In the 1930s out of a total national cheese production of about 2 million quintals, Gorgonzola production had reached its record high of 270,000 quintals. This was 13.5 percent of all domestic dairy production; also at that time, more than 60 percent, or 162,000 quintals, were already taking the foreign route.
Gorgonzola was becoming more and more established on English and French tables, and in the same restaurant of the House of Commons in London, as published in the newspapers of the time, it was consumed with strong prevalence over other cheeses.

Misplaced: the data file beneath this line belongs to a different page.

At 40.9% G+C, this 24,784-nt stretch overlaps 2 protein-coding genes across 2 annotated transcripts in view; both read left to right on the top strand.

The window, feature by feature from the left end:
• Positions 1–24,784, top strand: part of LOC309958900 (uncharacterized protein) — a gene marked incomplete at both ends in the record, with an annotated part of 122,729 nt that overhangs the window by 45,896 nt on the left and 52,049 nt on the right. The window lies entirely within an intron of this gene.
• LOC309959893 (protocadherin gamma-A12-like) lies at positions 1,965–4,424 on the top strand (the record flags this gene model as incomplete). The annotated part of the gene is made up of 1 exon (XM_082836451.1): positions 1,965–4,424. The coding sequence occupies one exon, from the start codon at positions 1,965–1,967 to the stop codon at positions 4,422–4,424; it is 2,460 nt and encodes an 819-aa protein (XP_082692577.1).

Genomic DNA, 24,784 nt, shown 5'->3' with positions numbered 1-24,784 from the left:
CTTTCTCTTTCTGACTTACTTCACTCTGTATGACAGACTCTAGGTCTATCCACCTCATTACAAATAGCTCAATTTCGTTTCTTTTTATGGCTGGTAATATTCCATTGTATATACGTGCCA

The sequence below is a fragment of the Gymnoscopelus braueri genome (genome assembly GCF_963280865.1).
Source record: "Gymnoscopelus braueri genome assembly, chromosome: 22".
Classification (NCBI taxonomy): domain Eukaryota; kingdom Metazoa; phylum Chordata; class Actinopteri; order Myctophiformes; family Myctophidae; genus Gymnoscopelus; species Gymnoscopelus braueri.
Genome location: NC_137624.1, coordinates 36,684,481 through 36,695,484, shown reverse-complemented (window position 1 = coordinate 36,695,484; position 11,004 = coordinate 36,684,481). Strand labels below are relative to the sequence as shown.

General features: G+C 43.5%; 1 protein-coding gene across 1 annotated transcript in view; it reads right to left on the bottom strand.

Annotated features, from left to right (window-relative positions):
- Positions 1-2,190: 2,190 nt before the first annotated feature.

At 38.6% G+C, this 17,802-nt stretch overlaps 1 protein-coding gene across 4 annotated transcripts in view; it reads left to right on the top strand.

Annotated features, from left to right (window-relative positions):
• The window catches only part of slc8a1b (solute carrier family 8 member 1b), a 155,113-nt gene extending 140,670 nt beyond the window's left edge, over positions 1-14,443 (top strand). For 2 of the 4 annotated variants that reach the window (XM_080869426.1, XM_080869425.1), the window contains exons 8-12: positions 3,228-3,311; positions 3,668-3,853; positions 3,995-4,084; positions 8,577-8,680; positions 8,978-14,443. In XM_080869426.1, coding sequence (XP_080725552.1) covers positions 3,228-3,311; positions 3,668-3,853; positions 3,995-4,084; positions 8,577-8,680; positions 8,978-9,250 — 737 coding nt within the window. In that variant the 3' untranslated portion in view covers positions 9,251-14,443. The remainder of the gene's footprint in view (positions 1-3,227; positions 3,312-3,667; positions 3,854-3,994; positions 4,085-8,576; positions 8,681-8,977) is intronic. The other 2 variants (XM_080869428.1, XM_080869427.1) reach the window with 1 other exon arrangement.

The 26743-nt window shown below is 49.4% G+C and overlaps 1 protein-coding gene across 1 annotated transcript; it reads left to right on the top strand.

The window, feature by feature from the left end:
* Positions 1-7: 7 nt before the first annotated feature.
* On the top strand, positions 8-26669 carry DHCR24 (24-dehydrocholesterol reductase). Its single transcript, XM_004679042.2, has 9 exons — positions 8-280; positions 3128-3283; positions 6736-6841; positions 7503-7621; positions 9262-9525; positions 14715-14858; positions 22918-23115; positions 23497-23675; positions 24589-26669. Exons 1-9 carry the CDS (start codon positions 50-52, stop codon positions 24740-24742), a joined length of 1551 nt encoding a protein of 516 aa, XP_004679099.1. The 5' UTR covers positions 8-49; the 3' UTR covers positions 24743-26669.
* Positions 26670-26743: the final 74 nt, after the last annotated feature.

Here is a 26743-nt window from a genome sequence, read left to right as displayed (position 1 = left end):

Italians, far fewer in number than today, consumed 370 grams per head.
About 36 percent (20,000 quintals) is for export. The main consuming countries are Germany and France, which absorb more than 50 percent of the total export. This is followed by Switzerland, the United Kingdom, the Netherlands, the Scandinavian countries and Spain for Europe, then the United States and Canada. Significant signs are also coming from the Far East and Australia: Japan, South Korea are proving to be countries where Italian cheeses are most successful.
However, Gorgonzola has the merit of being in the top ranks of national dairy exports for cheeses made from cow’s milk.